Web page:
28 أبريل 2014 09:30
Etihad Airways today welcomed airberlin’s decision to accelerate structural change within the airline to target sustainable profitability.
airberlin announced a
strategic review of its long-term business model as it reported its 2013 annual
financial results. The predominant objective will be to restructure the airline
and shape a robust business model that is fit for purpose in today’s
competitive market conditions. For this purpose airberlin will strengthen its
management board with the appointment of a Chief Restructuring Officer.
In support of this
restructuring, Etihad Airways will subscribe to a €300 million eight per cent
perpetual subordinated cumulative convertible guaranteed bond. This will form
part of a recapitalisation which is intended to strengthen and assist in the
reorganisation of airberlin’s capital structure and secure the improved
long-term prospects for the business and its stakeholders. Etihad Airways’
stake in airberlin will remain unchanged at 29.21 per cent. airberlin will issue
a further bond of a minimum of €150
million for general corporate financing purposes.
James Hogan, President
and Chief Executive Officer of Etihad Airways, reaffirmed that Etihad Airways
was a strategic minority investor in airberlin, and remained confident and
committed for the long term.
He said: “The airline
is clearly in a very challenging position.
However, we are confident the business is moving in the right direction,
and can be turned around but it needs an accelerated and fundamental
restructuring. airberlin has our full
support in this process.
“We’re here for the
long term - for the airline, the travelling public and the community. With the right strategic vision, and the
right implementation, Etihad Airways believes airberlin can become a
sustainably profitable business, securing the jobs of its 8,900 employees and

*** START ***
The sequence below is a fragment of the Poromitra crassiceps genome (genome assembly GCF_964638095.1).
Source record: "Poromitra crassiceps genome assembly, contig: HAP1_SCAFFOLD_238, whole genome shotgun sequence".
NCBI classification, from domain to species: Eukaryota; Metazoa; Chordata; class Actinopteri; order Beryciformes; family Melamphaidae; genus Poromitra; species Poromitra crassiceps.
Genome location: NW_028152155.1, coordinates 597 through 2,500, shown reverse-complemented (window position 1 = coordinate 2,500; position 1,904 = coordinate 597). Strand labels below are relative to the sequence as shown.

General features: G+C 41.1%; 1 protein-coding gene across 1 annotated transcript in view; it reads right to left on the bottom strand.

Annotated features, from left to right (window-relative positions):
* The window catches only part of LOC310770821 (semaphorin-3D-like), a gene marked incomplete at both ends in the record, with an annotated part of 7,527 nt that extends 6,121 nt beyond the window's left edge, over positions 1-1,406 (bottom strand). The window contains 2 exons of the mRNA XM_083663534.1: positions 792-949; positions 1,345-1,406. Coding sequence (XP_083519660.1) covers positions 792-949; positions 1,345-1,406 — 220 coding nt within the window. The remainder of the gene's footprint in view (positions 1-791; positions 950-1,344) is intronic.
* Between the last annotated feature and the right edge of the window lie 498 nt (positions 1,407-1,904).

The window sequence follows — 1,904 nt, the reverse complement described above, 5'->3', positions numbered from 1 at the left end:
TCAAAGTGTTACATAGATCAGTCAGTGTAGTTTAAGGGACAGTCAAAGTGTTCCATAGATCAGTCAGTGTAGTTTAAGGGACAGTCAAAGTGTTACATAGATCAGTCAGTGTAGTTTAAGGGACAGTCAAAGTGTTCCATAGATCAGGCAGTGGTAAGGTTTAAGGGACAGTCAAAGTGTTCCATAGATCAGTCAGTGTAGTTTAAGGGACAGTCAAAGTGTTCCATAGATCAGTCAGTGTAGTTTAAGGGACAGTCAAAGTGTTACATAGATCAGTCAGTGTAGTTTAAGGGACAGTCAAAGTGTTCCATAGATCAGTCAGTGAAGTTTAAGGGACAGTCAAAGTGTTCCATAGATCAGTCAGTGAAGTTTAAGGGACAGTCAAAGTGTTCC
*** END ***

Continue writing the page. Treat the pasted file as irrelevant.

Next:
the many thousands more workers it indirectly supports.”
Explaining the merits
of Etihad Airways’ equity investment strategy in Germany, Mr Hogan said: “This
partnership has very clear benefits for Etihad Airways too. When we embarked on
our partnership with airberlin in 2011 our access into the tightly restricted
German market was limited. We operated just 25 flights per week to three
“In one single
transaction at that time, for less than the cost of a single wide-body
aircraft, Etihad Airways gained access to more than 30 million passengers and a
combined European network of 228 destinations across 84 countries.
“Today the picture is
very different and Germany is at the centre of our European network. Just two
years on, the two airlines now operate 56 weekly flights and, in 2013,
delivered more than 560,000 passengers onto each other’s networks. This is an
increase of 75.3 per cent on 2012, generating more than €200 million in new
“The cumulative total
of codeshare passengers since our partnership with airberlin began is now
approaching one million, and Germany has overtaken the United Kingdom as Etihad
Airways’ largest outbound European market. airberlin is the biggest contributor
of passengers to Etihad Airways’ global network.”
passenger numbers are expected to grow further as Etihad Airways’ equity
alliance partners, such as Air Serbia and Etihad Regional, and airberlin’s
broad range of commercial partners extend codesharing to airberlin’s route
The benefits of this
equity partnership extend beyond network access. Leveraging economies of scale
and collective purchasing power, the cost synergies came through joint
procurement initiatives in aircraft, engines, maintenance, catering and
contribution came despite very challenging market conditions for airberlin,
which reported operating losses for the year ended at 31 December 2013 of
The German carrier was
successful in reaching its €200 million cost reduction and revenue contribution
target for the year, achieving key elements of its ‘Turbine’ turnaround program
and reducing available seat kilometres, a key measure of capacity, by 5.1 per
cent. Business and cost synergies achieved with Etihad Airways played an
important part in these savings.
However, airberlin reported an unusually sluggish
outbound summer season due to the hot weather, followed by the traditionally
difficult winter quarter. This was compounded by increased competition and on-going
weakness in the European economies.